In Summary
  • He started with growing vegetables on a six-acre farm at his parent's home, ploughing into the business some small capital.
  • He now farms on three acres that he has leased at Sh25,000 for three months to grow mainly tomatoes, which are at various stages of growth.
  • From an acre, he gets over 400 30kg crates in a good season, with the harvest rising as the crop ages. He sells his produce to traders in Moiben and Eldoret and sometimes to those from Nairobi and Uganda.
  • The good returns aside, he has to grapple with blight, Tuta absoluta and white flies, pests that are devastating if not eliminated.

Kipsoni village in Uasin Gishu County is no different from any other in the country, with most residents farming maize and beans and keeping some cattle.

But in the village, Elias Kiptoo has dared to be different. We find him with four young men planting crops in one section of his farm.

The farm is dotted with various vegetables, including black nightshade, cabbages and, on a larger scale, tomatoes.

“I went into farming in 2015 soon after completing Form Four,” says the 28-year-old. “The farm was idle and so was I at home so I thought why not make use of it and perhaps finance my college education.”

He started with growing vegetables on a six-acre farm at his parent's home, ploughing into the business some small capital.

“The business was good, after about a month I would sell vegetables worth Sh7,000 in a week. I would later use the returns for tomato cultivation.”

He now farms on three acres that he has leased at Sh25,000 for three months to grow mainly tomatoes, which are at various stages of growth.

“I do this to ensure I earn throughout the year and income from one harvest supports activities of the next planting,” he says. He sources water from River Moiben, which he uses to irrigate his plants.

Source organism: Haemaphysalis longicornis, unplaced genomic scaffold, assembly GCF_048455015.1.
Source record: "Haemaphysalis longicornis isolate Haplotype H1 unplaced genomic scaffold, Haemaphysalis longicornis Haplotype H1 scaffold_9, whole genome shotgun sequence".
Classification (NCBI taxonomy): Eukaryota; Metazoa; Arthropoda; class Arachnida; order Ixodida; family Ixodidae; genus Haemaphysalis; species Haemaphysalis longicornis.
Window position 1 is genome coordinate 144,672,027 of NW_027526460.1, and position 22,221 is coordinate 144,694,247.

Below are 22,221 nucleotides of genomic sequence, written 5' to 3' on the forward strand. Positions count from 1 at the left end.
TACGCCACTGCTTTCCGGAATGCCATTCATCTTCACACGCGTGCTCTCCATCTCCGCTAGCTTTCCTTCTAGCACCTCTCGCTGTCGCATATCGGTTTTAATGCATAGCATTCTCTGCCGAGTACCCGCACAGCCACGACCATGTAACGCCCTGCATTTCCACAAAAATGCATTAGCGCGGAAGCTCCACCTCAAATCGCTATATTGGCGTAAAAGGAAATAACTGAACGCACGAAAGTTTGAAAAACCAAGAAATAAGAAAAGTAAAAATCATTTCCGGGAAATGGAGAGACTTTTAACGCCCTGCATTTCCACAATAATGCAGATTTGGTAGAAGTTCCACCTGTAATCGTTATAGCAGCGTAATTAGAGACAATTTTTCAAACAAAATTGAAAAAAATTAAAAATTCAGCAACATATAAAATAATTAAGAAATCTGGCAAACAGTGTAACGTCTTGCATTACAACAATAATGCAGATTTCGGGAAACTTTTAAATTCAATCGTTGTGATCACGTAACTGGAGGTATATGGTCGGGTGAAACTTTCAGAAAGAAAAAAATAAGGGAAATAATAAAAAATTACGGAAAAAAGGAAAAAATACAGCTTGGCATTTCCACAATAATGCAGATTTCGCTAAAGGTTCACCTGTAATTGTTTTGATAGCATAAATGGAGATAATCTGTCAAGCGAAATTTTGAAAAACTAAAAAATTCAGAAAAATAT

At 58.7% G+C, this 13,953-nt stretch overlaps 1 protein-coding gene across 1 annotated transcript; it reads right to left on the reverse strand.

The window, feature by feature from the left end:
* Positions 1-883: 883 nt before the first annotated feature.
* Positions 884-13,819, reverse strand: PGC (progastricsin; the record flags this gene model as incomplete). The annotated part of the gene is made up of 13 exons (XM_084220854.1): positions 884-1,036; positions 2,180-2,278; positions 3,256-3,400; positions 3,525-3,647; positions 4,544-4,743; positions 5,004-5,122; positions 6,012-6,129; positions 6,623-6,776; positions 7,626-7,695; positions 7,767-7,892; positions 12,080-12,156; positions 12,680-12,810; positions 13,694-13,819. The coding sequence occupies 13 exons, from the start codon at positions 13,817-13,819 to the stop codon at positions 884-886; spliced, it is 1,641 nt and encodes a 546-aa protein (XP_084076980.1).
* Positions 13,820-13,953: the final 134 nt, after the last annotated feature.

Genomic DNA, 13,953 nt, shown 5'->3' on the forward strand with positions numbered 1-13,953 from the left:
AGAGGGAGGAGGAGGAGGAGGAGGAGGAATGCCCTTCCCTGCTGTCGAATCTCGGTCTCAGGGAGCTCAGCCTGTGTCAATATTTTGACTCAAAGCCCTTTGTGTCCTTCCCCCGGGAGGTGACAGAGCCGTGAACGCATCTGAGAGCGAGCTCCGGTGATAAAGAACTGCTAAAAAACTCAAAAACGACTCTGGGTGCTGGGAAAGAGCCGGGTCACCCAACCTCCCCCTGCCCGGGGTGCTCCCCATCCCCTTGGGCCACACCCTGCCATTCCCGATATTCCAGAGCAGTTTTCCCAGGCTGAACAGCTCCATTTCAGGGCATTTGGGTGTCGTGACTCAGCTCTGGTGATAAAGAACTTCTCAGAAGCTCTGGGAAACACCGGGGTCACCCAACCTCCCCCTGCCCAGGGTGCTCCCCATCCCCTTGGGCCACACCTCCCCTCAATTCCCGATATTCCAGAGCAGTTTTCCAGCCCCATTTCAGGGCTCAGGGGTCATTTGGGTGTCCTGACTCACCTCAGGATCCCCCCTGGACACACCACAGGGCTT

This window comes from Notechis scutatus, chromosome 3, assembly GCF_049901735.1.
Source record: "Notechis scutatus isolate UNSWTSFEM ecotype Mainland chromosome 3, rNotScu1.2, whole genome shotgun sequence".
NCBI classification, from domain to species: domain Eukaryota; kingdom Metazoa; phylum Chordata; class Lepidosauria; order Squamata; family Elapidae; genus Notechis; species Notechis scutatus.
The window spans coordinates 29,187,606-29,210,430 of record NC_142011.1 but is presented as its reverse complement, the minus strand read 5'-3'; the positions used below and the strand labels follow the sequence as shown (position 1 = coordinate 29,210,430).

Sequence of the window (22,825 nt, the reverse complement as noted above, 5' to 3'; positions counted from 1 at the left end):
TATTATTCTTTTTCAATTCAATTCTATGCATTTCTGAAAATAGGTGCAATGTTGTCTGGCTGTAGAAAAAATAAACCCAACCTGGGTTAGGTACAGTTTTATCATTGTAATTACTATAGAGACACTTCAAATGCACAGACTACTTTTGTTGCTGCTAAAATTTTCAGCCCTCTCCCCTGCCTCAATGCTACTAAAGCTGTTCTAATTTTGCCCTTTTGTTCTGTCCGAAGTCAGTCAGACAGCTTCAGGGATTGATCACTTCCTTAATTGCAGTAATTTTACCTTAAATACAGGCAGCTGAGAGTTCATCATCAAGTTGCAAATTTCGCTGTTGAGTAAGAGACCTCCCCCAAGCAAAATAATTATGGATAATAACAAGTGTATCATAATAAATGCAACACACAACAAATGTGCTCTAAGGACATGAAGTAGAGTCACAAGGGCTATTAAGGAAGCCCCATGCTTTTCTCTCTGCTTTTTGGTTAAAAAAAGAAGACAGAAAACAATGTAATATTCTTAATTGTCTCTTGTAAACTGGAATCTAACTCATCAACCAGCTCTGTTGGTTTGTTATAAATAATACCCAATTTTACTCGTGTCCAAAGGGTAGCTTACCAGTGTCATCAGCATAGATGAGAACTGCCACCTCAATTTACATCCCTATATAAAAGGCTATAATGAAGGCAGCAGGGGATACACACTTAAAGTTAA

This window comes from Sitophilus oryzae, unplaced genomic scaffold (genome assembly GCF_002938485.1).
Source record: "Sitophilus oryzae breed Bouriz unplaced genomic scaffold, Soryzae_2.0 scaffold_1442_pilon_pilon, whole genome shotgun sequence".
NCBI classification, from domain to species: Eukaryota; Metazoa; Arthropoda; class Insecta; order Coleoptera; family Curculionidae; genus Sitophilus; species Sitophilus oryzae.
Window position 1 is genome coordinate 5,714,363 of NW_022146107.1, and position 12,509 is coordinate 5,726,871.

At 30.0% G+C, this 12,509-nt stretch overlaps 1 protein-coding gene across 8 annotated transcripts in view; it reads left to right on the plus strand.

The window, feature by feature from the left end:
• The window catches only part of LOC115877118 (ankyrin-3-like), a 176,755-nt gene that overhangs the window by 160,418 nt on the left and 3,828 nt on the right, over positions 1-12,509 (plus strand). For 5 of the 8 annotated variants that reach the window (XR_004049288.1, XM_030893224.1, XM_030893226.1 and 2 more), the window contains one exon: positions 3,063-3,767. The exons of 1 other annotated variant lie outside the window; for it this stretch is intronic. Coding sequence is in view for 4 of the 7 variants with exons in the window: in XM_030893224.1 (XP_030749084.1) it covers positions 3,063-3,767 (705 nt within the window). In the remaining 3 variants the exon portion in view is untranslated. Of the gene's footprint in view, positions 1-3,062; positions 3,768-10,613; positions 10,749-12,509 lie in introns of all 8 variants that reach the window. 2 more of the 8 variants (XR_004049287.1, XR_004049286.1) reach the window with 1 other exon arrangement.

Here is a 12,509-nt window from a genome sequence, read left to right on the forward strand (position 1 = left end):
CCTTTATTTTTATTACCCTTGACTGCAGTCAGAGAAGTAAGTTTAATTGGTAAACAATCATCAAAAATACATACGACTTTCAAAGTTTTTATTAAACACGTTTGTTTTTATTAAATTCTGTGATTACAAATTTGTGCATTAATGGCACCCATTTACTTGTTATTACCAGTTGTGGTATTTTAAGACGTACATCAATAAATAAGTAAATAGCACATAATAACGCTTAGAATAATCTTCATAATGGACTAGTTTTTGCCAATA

“I can plant for three seasons, but due to market dynamics, I prefer growing two seasons, between December and April as well as August and January when prices are better.”

Kiptoo has set up a nursery where he propagates his seedlings before he plants them to the main farm after four weeks.

“I plant the crop with manure and DAP fertiliser then apply top dressing fertiliser later when weeding. They take 75 days to mature,” he says.

POTTASIUM DEFICIENCY

From an acre, he gets over 400 30kg crates in a good season, with the harvest rising as the crop ages. He sells his produce to traders in Moiben and Eldoret and sometimes to those from Nairobi and Uganda.

A 60kg crate goes for Sh5,000 when demand for tomatoes in the market is high and declines to an average of Sh3,000 when low.

“The cost of production per acre ranges from Sh100,000 to Sh150,000 and one can earn as much as Sh500,000 when the season is good.”

From the proceeds of the business, Kiptoo has built a permanent house and bought two parcels of land totalling a half-acre.

The good returns aside, he has to grapple with blight, Tuta absoluta and white flies, pests that are devastating if not eliminated.

Dr Josia Chiveu, a crop specialist at the University of Eldoret, says that for tomatoes, potassium is key because it is responsible for fruit quality, influencing traits such as flavour and aroma.

“Crop rotation helps to replenish the mineral back into the soil but one should also apply fertiliser as recommended by the soil test results.”

He adds that potassium deficiency is made worse by acidic soils (low pH) and too much rainfall or overwatering, which happens most among farmers in Uasin Gishu,” says the expert.

A farmer can easily detect potassium deficiency if the crops have white brown to whitish spots.

Dr Chiveu says the crop grows in altitudes of over 1,000m above sea level, where Uasin Gishu County falls. Good watering is key to successful tomato production.

Too much water leads to inadequate uptake by the root hairs, while too little leads to almost no uptake at all. Both scenarios cause blossom end rot, a physiological disorder making tomatoes unmarketable, he observes.